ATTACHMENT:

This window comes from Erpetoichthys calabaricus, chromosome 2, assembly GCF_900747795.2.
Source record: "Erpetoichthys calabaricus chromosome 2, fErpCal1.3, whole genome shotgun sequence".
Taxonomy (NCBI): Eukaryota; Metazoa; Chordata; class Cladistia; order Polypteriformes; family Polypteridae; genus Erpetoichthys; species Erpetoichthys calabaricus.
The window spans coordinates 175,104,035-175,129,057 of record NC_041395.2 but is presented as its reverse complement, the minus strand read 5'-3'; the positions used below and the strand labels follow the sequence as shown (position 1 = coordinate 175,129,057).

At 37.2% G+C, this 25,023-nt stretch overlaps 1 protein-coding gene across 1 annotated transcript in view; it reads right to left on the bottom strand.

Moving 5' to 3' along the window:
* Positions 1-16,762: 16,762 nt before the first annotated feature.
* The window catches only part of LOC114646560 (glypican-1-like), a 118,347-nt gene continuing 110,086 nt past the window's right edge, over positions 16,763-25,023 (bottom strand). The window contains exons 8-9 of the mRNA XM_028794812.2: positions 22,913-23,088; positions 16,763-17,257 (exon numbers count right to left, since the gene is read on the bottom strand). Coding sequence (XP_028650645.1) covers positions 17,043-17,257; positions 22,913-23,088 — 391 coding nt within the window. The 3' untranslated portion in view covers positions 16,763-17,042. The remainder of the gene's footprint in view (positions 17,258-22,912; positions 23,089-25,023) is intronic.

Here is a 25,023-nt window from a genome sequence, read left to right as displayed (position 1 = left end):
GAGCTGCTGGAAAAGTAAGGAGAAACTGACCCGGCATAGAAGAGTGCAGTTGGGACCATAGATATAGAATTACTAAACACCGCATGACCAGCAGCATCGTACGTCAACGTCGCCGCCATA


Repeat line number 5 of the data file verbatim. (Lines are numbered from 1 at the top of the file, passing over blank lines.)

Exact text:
At 37.2% G+C, this 25,023-nt stretch overlaps 1 protein-coding gene across 1 annotated transcript in view; it reads right to left on the bottom strand.